Next within the <script> section we define the components name and then the accepted properties (props) and their validation rules followed by the components internal data and the computed properties that calculate the resources displayName and if the buy or sell buttons should be disabled.

Because component properties are supposed to be one-way communication in a downwards direction we should not modify them from within our component. Instead when the player chooses to buy or sell a resource the component emits an event that can be caught by our parent.

Returning to our src/App.vue file we now need to do a little modification to wire in our <Resource> component and get our game to a playable state. Before the export line insert import Resource from './components/Resource'; this tells JavaScript that we want to import our Resource component and assign it to the variable Resource.

Next we need to inform Vue.js that we are going to use the Resource component within our <template>. To do so insert the following just after the name property:

components: {
  Resource
},

In order to actually modify our game state when the player chooses to buy or sell either Ore or Food we need to add the following methods to our App object:

sellOre: function(amount) {
  this.credits += amount * this.oreSell;
  this.ore -= amount;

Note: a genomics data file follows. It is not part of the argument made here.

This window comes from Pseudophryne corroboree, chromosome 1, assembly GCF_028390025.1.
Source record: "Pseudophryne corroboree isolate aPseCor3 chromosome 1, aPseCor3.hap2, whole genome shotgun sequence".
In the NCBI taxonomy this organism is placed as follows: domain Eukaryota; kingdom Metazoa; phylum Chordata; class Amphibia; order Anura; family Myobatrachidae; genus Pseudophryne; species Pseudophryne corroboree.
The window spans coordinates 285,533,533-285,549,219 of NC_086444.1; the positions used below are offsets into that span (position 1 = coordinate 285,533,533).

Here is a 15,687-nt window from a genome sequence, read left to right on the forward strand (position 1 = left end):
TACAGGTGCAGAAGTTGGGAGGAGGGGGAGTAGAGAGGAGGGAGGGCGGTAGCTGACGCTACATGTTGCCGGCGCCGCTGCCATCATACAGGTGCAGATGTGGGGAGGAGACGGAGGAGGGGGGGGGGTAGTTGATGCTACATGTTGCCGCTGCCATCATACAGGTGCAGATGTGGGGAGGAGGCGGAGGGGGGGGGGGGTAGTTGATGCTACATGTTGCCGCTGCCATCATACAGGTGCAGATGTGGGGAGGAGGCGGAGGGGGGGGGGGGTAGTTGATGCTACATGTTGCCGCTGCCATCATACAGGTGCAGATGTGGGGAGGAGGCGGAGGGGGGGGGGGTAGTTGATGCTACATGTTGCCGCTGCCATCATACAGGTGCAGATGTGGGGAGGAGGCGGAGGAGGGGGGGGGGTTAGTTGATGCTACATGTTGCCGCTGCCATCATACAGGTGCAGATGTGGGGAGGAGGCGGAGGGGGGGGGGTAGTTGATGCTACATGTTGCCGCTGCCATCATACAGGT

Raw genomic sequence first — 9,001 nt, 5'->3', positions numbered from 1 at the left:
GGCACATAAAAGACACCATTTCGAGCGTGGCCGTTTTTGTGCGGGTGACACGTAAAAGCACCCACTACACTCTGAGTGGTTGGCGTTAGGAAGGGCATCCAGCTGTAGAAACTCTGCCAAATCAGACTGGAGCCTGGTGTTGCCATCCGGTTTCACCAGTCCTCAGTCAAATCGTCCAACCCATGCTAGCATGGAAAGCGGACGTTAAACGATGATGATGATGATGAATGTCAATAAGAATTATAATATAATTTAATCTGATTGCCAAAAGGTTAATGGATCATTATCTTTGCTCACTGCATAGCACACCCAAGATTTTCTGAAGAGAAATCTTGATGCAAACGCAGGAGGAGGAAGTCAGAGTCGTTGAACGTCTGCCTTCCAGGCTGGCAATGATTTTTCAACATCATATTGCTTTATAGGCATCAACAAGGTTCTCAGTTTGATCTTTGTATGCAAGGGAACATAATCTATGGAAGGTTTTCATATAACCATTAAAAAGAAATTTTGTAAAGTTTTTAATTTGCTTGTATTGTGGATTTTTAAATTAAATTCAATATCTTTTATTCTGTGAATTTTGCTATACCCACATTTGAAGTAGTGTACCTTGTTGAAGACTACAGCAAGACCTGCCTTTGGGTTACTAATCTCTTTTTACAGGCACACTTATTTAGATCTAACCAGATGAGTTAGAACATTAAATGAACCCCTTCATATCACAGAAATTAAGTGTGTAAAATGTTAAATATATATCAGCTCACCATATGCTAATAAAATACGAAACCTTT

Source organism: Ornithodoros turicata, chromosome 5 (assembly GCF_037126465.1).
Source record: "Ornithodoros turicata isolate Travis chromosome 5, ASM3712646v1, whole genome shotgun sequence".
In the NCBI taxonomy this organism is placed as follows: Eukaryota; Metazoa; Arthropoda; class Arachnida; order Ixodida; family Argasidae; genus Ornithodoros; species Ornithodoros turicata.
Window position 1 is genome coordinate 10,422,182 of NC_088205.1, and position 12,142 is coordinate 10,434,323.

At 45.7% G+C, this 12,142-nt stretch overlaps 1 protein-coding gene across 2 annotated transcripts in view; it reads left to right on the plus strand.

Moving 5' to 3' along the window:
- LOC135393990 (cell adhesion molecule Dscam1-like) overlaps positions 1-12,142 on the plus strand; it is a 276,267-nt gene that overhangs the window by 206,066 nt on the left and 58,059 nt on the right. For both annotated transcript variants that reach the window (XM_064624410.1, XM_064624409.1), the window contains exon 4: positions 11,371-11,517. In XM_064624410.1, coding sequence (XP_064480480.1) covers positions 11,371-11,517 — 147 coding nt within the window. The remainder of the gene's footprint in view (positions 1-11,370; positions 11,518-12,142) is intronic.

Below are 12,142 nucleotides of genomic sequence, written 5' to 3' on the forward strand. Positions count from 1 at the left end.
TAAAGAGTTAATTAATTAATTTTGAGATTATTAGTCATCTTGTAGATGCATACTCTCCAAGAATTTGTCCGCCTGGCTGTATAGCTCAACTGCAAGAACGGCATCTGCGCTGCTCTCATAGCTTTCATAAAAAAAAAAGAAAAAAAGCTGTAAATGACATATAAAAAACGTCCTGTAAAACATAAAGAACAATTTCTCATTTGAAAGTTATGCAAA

},
buyOre: function(amount) {
  this.credits -= amount * this.oreBuy;
  this.ore += amount;
},
sellFood: function(amount) {
  this.credits += amount * this.foodSell;
  this.food -= amount;
},
buyFood: function(amount) {
  this.credits -= amount * this.foodBuy;
  this.food += amount;
},

Finally to wire everything in modify your <template> with the following:

<template>
  <div id="app">
    <Resource name="Credits" v-bind:amount="credits" v-bind:credits="credits"></Resource>
    <Resource name="Ore Reserves" units="tons" v-on:doBuy="buyOre" v-on:doSell="sellOre" v-bind:amount="ore" v-bind:buyPrice="oreBuy" v-bind:sellPrice="oreSell" v-bind:credits="credits" transactional></Resource>
    <Resource name="Mines" v-bind:amount="mines" v-bind:credits="credits"></Resource>
    <Resource name="Colonists" v-bind:amount="colonists" v-bind:credits="credits"></Resource>
    <Resource name="Food" units="units" v-on:doBuy="buyFood" v-on:doSell="sellFood" v-bind:amount="food" v-bind:buyPrice="foodBuy" v-bind:sellPrice="foodSell" v-bind:credits="credits" transactional></Resource>
    <Resource name="Satisfaction" v-bind:amount="satisfaction" v-bind:credits="credits"></Resource>
    <br>
    <button v-on:click="mineOre">Mine Ore</button>
  </div>
</template>

What we have done here is use our new Resource1 component as an output for each of our game states. You can see how we are passing the properties to each instance of <Resource> and listening to the doBuy and doSell events to be passed on to our local methods.

What we have built so far

In it's current state the game is ugly but "playable" and incorporates the majority of the mechanics that the original BASIC game had. However there is a lot missing for example if you stop selling ore to buy food then you will eventually run out of food and colonists and in its present state you can only have one mine.

I cant get no satisfaction...

In part two we will work on adding the incremental mechanics to our game as well as adding more detail to both mines and colonists.


  1. Thinking about it now the word Resource probably isn't a good name for the component as we are using it to display Satisfaction which isn't a resource but naming things is hard so for the time being the name will stay. I am open to suggestions, comments, opened issues and/or pull requests with your proposals. ↩︎